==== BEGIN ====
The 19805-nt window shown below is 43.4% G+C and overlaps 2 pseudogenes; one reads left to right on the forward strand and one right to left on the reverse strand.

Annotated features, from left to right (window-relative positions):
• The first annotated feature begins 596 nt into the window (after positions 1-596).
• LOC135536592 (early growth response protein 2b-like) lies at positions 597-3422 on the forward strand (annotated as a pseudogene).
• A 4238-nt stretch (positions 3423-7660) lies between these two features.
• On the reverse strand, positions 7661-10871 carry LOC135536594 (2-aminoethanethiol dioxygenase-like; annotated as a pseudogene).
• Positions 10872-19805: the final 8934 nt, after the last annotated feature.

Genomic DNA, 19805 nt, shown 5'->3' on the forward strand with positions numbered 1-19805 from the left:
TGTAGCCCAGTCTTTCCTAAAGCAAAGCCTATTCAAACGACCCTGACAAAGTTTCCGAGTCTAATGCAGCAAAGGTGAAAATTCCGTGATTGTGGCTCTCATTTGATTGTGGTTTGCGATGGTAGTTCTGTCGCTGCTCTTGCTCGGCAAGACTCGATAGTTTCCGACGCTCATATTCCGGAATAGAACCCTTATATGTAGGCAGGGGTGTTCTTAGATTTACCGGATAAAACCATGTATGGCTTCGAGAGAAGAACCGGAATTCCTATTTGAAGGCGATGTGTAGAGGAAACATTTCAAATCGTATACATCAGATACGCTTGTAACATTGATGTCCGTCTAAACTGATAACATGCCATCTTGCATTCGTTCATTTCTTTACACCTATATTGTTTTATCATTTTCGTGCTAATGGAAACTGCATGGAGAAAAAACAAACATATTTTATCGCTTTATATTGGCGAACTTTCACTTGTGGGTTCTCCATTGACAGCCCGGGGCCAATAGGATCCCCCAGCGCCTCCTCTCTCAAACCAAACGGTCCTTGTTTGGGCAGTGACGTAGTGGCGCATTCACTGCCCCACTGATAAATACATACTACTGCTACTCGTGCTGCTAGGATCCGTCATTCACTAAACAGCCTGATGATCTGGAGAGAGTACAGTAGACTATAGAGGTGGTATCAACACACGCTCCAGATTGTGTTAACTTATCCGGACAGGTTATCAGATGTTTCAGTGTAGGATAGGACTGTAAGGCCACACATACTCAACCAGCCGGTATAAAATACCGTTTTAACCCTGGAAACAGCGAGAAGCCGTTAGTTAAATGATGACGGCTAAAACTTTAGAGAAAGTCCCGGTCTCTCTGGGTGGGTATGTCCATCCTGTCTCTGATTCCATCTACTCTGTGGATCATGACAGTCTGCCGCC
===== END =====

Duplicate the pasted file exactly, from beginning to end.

The 19805-nt window shown below is 43.4% G+C and overlaps 2 pseudogenes; one reads left to right on the forward strand and one right to left on the reverse strand.

Annotated features, from left to right (window-relative positions):
• The first annotated feature begins 596 nt into the window (after positions 1-596).
• LOC135536592 (early growth response protein 2b-like) lies at positions 597-3422 on the forward strand (annotated as a pseudogene).
• A 4238-nt stretch (positions 3423-7660) lies between these two features.
• On the reverse strand, positions 7661-10871 carry LOC135536594 (2-aminoethanethiol dioxygenase-like; annotated as a pseudogene).
• Positions 10872-19805: the final 8934 nt, after the last annotated feature.

Genomic DNA, 19805 nt, shown 5'->3' on the forward strand with positions numbered 1-19805 from the left:
TGTAGCCCAGTCTTTCCTAAAGCAAAGCCTATTCAAACGACCCTGACAAAGTTTCCGAGTCTAATGCAGCAAAGGTGAAAATTCCGTGATTGTGGCTCTCATTTGATTGTGGTTTGCGATGGTAGTTCTGTCGCTGCTCTTGCTCGGCAAGACTCGATAGTTTCCGACGCTCATATTCCGGAATAGAACCCTTATATGTAGGCAGGGGTGTTCTTAGATTTACCGGATAAAACCATGTATGGCTTCGAGAGAAGAACCGGAATTCCTATTTGAAGGCGATGTGTAGAGGAAACATTTCAAATCGTATACATCAGATACGCTTGTAACATTGATGTCCGTCTAAACTGATAACATGCCATCTTGCATTCGTTCATTTCTTTACACCTATATTGTTTTATCATTTTCGTGCTAATGGAAACTGCATGGAGAAAAAACAAACATATTTTATCGCTTTATATTGGCGAACTTTCACTTGTGGGTTCTCCATTGACAGCCCGGGGCCAATAGGATCCCCCAGCGCCTCCTCTCTCAAACCAAACGGTCCTTGTTTGGGCAGTGACGTAGTGGCGCATTCACTGCCCCACTGATAAATACATACTACTGCTACTCGTGCTGCTAGGATCCGTCATTCACTAAACAGCCTGATGATCTGGAGAGAGTACAGTAGACTATAGAGGTGGTATCAACACACGCTCCAGATTGTGTTAACTTATCCGGACAGGTTATCAGATGTTTCAGTGTAGGATAGGACTGTAAGGCCACACATACTCAACCAGCCGGTATAAAATACCGTTTTAACCCTGGAAACAGCGAGAAGCCGTTAGTTAAATGATGACGGCTAAAACTTTAGAGAAAGTCCCGGTCTCTCTGGGTGGGTATGTCCATCCTGTCTCTGATTCCATCTACTCTGTGGATCATGACAGTCTGCCGCC